Cars, taxis, and public city buses are torched across Baja California. Roadblocks disrupt traffic in Tijuana, Tecate, Mexicali, Ensenada, and Playas de Rosarito, occurring near tourist areas and border crossings. Videos circulate on social media and messaging apps in which individuals claiming to represent the local CJNG declare a curfew and threaten to citizens stay home or risked being attacked.
The violence prompts the U.S. Consulate in Tijuana to instruct US government employees to shelter in place.
That night, the mayor of Tijuana circulates her own video with the highly controversial request that criminal groups “only target those who have not paid their bills.”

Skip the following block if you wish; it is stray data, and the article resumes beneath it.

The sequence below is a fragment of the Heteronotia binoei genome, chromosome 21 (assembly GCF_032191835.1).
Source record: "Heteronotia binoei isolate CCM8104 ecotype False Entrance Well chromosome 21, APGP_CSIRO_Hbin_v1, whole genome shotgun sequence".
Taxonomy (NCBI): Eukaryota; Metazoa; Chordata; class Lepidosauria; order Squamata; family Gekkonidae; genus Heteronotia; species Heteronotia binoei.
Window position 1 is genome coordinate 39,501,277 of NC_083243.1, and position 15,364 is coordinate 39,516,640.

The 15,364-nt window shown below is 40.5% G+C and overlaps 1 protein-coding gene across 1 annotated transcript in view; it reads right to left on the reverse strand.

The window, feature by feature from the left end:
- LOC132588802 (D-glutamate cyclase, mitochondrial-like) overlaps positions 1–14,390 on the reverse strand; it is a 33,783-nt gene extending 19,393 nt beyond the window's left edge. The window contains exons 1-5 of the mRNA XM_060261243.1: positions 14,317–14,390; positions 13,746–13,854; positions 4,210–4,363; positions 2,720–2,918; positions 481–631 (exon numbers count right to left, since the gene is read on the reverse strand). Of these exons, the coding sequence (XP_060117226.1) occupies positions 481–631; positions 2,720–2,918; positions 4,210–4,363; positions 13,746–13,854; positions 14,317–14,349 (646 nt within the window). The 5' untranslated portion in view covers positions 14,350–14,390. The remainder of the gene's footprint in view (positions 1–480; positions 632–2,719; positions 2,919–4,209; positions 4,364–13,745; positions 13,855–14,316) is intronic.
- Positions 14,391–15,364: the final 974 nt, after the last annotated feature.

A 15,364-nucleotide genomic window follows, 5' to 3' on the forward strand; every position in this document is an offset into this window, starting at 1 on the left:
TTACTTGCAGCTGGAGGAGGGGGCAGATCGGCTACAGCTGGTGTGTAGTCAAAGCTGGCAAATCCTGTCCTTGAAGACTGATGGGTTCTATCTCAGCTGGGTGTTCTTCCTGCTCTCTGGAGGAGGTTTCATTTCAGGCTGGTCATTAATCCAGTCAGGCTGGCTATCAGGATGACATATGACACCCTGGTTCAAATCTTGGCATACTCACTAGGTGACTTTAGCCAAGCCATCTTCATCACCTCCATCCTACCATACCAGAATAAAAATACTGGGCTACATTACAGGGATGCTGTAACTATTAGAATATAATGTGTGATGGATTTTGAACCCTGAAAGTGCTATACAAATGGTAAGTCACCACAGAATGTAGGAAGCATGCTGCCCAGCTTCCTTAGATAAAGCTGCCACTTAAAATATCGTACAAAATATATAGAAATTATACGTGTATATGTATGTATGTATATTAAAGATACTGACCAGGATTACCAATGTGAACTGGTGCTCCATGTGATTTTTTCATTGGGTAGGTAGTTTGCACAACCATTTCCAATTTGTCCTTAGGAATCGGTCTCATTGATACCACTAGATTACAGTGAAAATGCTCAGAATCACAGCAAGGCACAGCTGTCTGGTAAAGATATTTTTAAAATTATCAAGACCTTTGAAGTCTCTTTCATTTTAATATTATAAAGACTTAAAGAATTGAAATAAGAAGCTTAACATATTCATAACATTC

Mexico´s interior secretary, Adán Agusto López, holds a special press conference reviewing the events where he remained adamant that the government´s security strategy is working.
SEDENA denies they carried out an operation in Jalisco based on intelligence regarding a meeting of criminal leaders. Rather, forces were simply responding to a report of armed individuals. Those arrested in the operation do not include criminal leaders.
To date, around 50 individuals have been arrested in connection with the violence.
Deciphering these events is difficult not because they represent something new, but because the magnitude of the chaos does not align with any established interpretations of criminal behavior. Three observations are crucial to a forward-looking analysis of the violence.